Ultimate Muscles

Artificial, very strong, muscle-like machines.

Ultimate Muscles
Image from Terry Robinson
A sophont who chooses to incorporate Ultimate Muscles into eir body may significantly change in appearance

Ultimate muscle is nanostructured electromechanical motor material, made primarily of carbon, boron, and nitrogen. In appearance, it is a dull black, and typically formed into threads, cables, sheets, or cylinders. Upon application of a voltage, the ultimate muscle will either contract or expand, depending on the variety (some ultimate muscle types only contract under voltage, some expand, and some can do either). The pressure or tension of ultimate muscle is near the limit of the strength of chemical bonds, commonly exceeding 20 GPa. Since ultimate muscle can exceed the yield strength of many common structural materials, machines made from ultimate muscle can push or rip through steel, rock, concrete, and sapphiroid. High strength carbon and carbon/nitrogen/boron materials can typically resist direct pressure from ultimate muscle, but suitable concentration of force often allows these materials to be defeated.

Ultimate muscle was first invented by the transapient known as Abreps the Engineer (then at S3). The simplicity of the design has been remarked on by many transapients, and once the trick is known, ultimate muscle can be built and designed by transapients as low as S1. Modosophonts can produce ultimate muscle given blueprints for its nanofacture, but fail to understand its method of operation.

Several advanced forms of cyborg have varying amounts of Ultimate Muscle incorporated into their structure; in particular the cyborgs known as Supersophonts include quite significant a Ultimate Muscle content in their design.

Ultimate muscle machines of S2 and above often have a dynamic structure, being made of linked microscale ultimate muscle fibers that can quickly reconfigure themselves to any desired shape. The muscle material of these dynamic machines can often reconfigure itself to take on load-bearing properties instead of force generating properties, allowing on-the-fly creation of ultra-strong "bones". The resulting vecs often appear as amorphous blobs, but many varieties can rapidly take on any shape consistent with their mass and a density of no more than 2.7 g/cm^3.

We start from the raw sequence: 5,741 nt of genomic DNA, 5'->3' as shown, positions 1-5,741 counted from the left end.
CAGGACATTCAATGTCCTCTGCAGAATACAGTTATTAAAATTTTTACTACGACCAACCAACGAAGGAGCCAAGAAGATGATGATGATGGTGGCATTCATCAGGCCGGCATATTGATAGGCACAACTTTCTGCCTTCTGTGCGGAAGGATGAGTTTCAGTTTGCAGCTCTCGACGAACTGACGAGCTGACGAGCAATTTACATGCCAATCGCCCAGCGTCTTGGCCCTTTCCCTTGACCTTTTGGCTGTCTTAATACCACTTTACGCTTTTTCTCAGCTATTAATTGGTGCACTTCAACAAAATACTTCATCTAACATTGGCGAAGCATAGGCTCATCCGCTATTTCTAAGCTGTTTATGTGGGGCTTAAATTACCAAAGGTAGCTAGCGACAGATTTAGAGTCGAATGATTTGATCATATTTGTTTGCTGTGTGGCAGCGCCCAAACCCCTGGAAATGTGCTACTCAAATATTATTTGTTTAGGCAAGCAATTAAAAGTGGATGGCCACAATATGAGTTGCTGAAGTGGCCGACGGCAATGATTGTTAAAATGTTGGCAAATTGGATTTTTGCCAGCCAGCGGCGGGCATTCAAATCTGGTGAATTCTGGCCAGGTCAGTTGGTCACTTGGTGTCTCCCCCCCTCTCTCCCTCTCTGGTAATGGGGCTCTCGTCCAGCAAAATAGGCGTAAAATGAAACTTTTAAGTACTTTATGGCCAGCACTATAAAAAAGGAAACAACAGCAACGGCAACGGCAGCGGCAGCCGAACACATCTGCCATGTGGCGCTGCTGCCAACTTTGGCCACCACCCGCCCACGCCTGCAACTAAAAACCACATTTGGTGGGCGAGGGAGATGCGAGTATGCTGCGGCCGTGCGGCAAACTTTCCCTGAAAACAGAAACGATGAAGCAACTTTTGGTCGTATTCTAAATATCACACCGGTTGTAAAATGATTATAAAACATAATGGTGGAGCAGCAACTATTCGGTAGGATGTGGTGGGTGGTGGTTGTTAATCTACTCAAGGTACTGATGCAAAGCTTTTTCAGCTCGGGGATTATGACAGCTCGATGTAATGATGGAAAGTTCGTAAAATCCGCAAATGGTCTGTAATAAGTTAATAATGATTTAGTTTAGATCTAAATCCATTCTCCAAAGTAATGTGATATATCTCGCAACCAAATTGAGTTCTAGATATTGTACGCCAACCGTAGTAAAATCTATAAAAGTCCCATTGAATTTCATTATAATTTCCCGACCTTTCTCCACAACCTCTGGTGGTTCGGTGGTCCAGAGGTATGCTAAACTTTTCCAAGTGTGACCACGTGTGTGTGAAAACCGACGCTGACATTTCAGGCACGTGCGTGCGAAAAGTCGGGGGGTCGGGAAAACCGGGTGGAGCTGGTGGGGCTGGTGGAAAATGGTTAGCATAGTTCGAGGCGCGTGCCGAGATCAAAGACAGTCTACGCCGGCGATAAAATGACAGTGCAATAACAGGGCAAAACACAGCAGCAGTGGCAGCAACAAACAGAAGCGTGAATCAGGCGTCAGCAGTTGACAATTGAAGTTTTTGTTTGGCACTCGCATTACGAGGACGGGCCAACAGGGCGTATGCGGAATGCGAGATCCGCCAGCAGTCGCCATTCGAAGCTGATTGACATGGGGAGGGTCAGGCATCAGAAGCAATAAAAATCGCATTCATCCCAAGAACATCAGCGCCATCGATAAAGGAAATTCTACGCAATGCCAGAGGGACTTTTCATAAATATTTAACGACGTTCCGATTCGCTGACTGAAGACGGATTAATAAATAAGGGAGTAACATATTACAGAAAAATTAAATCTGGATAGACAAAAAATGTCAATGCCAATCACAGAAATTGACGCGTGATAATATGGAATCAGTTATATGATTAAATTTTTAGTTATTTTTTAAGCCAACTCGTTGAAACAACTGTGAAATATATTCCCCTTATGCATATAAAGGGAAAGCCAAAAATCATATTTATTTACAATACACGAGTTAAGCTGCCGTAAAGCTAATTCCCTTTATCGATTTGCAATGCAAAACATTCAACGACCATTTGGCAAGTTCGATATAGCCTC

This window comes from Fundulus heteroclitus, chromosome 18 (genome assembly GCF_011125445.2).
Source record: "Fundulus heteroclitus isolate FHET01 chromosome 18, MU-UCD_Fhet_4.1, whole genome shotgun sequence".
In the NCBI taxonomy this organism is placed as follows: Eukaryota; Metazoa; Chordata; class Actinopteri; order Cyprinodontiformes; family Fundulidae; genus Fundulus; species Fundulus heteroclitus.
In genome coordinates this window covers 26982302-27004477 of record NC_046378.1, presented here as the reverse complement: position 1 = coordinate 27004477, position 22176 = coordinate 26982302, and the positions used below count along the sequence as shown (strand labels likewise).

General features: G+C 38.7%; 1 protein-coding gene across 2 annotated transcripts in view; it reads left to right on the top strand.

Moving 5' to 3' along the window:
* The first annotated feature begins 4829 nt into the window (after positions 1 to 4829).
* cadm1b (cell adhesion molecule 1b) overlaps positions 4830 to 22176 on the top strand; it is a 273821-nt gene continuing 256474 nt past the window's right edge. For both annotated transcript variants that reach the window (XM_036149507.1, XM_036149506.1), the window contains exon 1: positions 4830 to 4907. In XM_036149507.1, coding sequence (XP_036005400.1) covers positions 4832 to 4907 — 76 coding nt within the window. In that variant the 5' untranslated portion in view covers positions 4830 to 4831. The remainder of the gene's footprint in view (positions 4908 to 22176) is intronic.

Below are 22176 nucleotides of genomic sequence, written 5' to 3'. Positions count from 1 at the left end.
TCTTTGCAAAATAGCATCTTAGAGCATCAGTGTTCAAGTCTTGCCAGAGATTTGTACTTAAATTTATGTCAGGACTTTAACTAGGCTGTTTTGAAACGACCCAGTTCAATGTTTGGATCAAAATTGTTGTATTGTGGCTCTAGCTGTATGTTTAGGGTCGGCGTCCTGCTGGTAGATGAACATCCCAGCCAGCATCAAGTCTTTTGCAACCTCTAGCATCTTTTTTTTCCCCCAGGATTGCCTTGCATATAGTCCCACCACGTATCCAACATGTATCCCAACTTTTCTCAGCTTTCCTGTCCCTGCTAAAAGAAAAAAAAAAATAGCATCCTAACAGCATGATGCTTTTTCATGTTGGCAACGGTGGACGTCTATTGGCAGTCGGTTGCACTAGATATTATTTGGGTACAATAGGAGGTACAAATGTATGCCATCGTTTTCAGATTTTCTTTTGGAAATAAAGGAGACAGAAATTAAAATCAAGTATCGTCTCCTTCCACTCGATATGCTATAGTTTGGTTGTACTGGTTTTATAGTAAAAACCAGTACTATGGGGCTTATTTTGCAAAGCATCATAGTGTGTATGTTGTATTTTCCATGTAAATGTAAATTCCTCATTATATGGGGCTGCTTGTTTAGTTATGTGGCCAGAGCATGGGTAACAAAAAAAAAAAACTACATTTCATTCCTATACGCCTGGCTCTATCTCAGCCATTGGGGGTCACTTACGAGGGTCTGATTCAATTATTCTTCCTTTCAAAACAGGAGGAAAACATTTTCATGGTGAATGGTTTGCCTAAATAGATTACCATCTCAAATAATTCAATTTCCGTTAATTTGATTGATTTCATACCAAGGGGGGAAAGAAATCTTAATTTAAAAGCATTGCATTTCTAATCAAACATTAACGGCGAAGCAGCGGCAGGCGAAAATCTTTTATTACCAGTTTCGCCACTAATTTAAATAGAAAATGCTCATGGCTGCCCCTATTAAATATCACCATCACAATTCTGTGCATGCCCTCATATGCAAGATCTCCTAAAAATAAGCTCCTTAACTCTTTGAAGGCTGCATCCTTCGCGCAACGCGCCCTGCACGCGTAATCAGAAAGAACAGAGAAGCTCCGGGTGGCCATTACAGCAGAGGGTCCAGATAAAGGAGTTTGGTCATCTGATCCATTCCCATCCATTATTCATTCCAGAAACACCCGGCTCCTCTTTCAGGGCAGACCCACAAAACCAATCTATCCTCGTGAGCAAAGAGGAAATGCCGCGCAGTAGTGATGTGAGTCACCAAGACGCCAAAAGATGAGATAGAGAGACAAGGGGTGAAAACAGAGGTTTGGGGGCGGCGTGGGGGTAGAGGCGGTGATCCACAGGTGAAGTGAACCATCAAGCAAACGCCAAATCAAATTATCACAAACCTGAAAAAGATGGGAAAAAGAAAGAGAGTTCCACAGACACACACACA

Comparison with biological muscle

Biological muscle can exert a maximum of about 0.4 MPa under optimal conditions. Compared to the 20 GPa of Ultimate Muscle, an Ultimate Muscle user might be expected to be 50,000 times stronger than an equivalently shaped human. However, this is somewhat misleading - Ultimate Muscle can exert pressures close to the yield strength of the strongest materials (about 40 to 50 GPa). Compare this to the pressure of muscle (less than 0.4 MPa) and the tensile strength of tendon (about 50 MPa), and it can be shown that the ultimate muscle user would need disproportionately thicker tendons and bones in proportion to its muscles.

In practice a vec or cyborg using Ultimate Muscles would be 10,000 times stronger than a similarly shaped biont. If a human in good shape can lift 100 kg over his head in one earth standard gravity, an equivalent sized U-muscle vec would be able to lift 1,000 tons. However this would exceed the structural strength of most 1,000 ton objects, and the weight would crack. Also, this requires proper positioning and leverage, or the U-muscle user would just lift a corner.

When jumping, the legs to work on the body equal to the force exerted times the distance over which the force is exerted. Since the U-muscle user would be exerting about 10,000 times the force over about the same distance, it would do 10,000 times the work. The work done by the muscles becomes kinetic energy. As the jumper's body rises, the kinetic energy becomes potential energy. Potential energy increases linearly with height, so since the U-muscle user can do 10,000 times as much work, it can jump 10,000 times as high. Similarly, it can also jump 10,000 times as far. This analysis neglects aerodynamic drag, which would significantly reduce this distance. Since very athletic bionts can jump several meters high, a U-muscle user would be able to reach altitudes of tens of kilometres in vacuum under one standard earth gravity.

Running at high speeds is essentially a series of low jumps, so it can be considered using the same values for jumping, above. The kinetic energy of a body is proportional to the square of its velocity, so the running speed will be proportional to the square root of the work per leg stroke. Thus, a U-muscle user would run at about 100 times faster than an equivalent biont. Top human athletes can run at 10 m/s. The U-muscle user could thus run at about 1 km/s. Again, this neglects aerodynamic drag, but it can be seen that the U-muscle user would be running about as fast as a high power bullet.

Because Ultimate Muscles use so much power, they create a lot of waste heat; without very efficient cooling systems, an Ultimate Muscle user can only operate at full power for about 6 seconds.

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Development Notes
Text by Luke Campbell

Initially published on 08 September 2010.